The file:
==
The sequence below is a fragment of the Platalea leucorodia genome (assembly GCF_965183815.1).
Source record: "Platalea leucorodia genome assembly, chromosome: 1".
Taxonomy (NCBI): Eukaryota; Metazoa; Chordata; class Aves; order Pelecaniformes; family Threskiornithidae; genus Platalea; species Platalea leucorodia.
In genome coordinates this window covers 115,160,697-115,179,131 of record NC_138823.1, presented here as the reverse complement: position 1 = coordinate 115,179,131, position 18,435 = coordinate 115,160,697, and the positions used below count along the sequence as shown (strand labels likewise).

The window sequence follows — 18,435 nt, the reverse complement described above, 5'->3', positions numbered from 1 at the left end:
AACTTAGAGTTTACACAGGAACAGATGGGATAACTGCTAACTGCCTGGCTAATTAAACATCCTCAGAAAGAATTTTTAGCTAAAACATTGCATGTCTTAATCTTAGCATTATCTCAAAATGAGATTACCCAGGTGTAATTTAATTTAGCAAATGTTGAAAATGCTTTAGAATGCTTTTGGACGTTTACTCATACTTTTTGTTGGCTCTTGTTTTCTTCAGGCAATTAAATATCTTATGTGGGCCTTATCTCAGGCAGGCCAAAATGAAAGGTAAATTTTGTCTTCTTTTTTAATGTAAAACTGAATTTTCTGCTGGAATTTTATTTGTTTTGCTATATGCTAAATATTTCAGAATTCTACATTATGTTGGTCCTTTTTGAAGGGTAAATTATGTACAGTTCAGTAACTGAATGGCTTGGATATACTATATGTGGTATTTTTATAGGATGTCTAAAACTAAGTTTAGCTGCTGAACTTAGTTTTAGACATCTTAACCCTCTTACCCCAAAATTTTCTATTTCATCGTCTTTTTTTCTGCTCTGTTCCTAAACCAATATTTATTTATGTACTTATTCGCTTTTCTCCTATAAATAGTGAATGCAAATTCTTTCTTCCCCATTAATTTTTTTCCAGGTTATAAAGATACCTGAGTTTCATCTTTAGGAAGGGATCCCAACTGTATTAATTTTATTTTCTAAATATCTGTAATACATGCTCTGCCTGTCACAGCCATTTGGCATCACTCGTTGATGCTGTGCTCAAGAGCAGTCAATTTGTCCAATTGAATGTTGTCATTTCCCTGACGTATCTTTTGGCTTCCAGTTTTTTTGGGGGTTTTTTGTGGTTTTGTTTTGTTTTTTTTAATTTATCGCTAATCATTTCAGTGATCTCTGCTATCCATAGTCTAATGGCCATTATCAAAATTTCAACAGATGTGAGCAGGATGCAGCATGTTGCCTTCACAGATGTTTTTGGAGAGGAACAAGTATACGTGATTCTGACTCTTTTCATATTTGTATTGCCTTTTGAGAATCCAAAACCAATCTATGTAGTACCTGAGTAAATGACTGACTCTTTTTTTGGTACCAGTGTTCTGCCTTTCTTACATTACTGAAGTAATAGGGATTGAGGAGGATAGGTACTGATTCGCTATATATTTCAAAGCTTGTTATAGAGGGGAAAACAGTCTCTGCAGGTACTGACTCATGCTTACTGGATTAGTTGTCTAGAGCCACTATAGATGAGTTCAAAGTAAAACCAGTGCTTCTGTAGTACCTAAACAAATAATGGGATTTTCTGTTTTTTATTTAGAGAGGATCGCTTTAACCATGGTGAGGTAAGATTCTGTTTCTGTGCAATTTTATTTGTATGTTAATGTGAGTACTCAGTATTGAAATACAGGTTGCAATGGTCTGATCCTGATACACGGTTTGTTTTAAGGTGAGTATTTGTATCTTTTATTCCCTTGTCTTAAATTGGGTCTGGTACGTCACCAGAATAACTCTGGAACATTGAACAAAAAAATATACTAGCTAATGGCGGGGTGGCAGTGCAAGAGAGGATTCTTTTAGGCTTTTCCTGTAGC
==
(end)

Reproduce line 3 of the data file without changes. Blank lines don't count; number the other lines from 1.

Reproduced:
Taxonomy (NCBI): Eukaryota; Metazoa; Chordata; class Aves; order Pelecaniformes; family Threskiornithidae; genus Platalea; species Platalea leucorodia.